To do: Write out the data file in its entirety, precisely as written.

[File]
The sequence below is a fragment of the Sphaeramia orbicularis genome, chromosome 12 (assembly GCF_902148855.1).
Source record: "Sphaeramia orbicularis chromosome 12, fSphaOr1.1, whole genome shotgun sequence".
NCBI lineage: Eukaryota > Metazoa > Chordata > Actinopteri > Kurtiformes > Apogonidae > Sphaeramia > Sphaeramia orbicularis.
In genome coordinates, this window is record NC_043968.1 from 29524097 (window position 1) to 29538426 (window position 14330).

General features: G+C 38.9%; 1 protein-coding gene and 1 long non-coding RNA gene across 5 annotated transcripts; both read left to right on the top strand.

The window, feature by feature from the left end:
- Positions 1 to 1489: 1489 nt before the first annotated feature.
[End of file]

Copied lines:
The sequence below is a fragment of the Sphaeramia orbicularis genome, chromosome 12 (assembly GCF_902148855.1).
Source record: "Sphaeramia orbicularis chromosome 12, fSphaOr1.1, whole genome shotgun sequence".
NCBI lineage: Eukaryota > Metazoa > Chordata > Actinopteri > Kurtiformes > Apogonidae > Sphaeramia > Sphaeramia orbicularis.
In genome coordinates, this window is record NC_043968.1 from 29524097 (window position 1) to 29538426 (window position 14330).

General features: G+C 38.9%; 1 protein-coding gene and 1 long non-coding RNA gene across 5 annotated transcripts; both read left to right on the top strand.

The window, feature by feature from the left end:
- Positions 1 to 1489: 1489 nt before the first annotated feature.